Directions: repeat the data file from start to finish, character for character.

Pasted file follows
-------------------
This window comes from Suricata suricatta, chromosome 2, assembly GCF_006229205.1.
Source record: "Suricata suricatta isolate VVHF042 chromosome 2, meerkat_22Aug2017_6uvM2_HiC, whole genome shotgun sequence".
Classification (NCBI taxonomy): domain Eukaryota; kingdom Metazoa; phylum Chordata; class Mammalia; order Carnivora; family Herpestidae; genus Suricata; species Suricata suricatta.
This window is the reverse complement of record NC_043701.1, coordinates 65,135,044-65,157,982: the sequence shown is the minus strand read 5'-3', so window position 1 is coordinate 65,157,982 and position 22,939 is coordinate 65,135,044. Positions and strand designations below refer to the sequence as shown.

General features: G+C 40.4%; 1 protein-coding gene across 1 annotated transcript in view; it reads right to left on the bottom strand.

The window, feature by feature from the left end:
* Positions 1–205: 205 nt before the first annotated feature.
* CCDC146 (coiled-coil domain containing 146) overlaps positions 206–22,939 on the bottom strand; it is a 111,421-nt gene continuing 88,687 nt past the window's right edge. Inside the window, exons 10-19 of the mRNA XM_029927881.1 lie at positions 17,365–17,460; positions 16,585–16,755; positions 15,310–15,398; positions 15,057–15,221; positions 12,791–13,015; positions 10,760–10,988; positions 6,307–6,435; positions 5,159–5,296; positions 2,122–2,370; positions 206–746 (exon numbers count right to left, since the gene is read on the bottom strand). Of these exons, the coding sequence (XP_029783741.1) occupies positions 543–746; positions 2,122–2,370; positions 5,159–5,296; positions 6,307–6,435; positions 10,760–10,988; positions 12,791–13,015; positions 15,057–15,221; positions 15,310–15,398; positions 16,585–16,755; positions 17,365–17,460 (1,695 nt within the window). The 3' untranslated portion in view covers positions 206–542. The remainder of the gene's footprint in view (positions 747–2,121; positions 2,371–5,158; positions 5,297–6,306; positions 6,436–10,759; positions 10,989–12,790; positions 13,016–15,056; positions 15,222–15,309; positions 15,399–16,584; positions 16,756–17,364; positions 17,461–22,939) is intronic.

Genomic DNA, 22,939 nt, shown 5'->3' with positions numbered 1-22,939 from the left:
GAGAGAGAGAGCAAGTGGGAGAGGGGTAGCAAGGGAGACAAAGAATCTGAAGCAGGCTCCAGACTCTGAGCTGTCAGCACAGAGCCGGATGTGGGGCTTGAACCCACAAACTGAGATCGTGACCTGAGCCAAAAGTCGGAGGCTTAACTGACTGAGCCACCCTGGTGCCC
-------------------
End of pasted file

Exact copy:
This window comes from Suricata suricatta, chromosome 2, assembly GCF_006229205.1.
Source record: "Suricata suricatta isolate VVHF042 chromosome 2, meerkat_22Aug2017_6uvM2_HiC, whole genome shotgun sequence".
Classification (NCBI taxonomy): domain Eukaryota; kingdom Metazoa; phylum Chordata; class Mammalia; order Carnivora; family Herpestidae; genus Suricata; species Suricata suricatta.
This window is the reverse complement of record NC_043701.1, coordinates 65,135,044-65,157,982: the sequence shown is the minus strand read 5'-3', so window position 1 is coordinate 65,157,982 and position 22,939 is coordinate 65,135,044. Positions and strand designations below refer to the sequence as shown.

General features: G+C 40.4%; 1 protein-coding gene across 1 annotated transcript in view; it reads right to left on the bottom strand.

The window, feature by feature from the left end:
* Positions 1–205: 205 nt before the first annotated feature.
* CCDC146 (coiled-coil domain containing 146) overlaps positions 206–22,939 on the bottom strand; it is a 111,421-nt gene continuing 88,687 nt past the window's right edge. Inside the window, exons 10-19 of the mRNA XM_029927881.1 lie at positions 17,365–17,460; positions 16,585–16,755; positions 15,310–15,398; positions 15,057–15,221; positions 12,791–13,015; positions 10,760–10,988; positions 6,307–6,435; positions 5,159–5,296; positions 2,122–2,370; positions 206–746 (exon numbers count right to left, since the gene is read on the bottom strand). Of these exons, the coding sequence (XP_029783741.1) occupies positions 543–746; positions 2,122–2,370; positions 5,159–5,296; positions 6,307–6,435; positions 10,760–10,988; positions 12,791–13,015; positions 15,057–15,221; positions 15,310–15,398; positions 16,585–16,755; positions 17,365–17,460 (1,695 nt within the window). The 3' untranslated portion in view covers positions 206–542. The remainder of the gene's footprint in view (positions 747–2,121; positions 2,371–5,158; positions 5,297–6,306; positions 6,436–10,759; positions 10,989–12,790; positions 13,016–15,056; positions 15,222–15,309; positions 15,399–16,584; positions 16,756–17,364; positions 17,461–22,939) is intronic.

Genomic DNA, 22,939 nt, shown 5'->3' with positions numbered 1-22,939 from the left:
GAGAGAGAGAGCAAGTGGGAGAGGGGTAGCAAGGGAGACAAAGAATCTGAAGCAGGCTCCAGACTCTGAGCTGTCAGCACAGAGCCGGATGTGGGGCTTGAACCCACAAACTGAGATCGTGACCTGAGCCAAAAGTCGGAGGCTTAACTGACTGAGCCACCCTGGTGCCC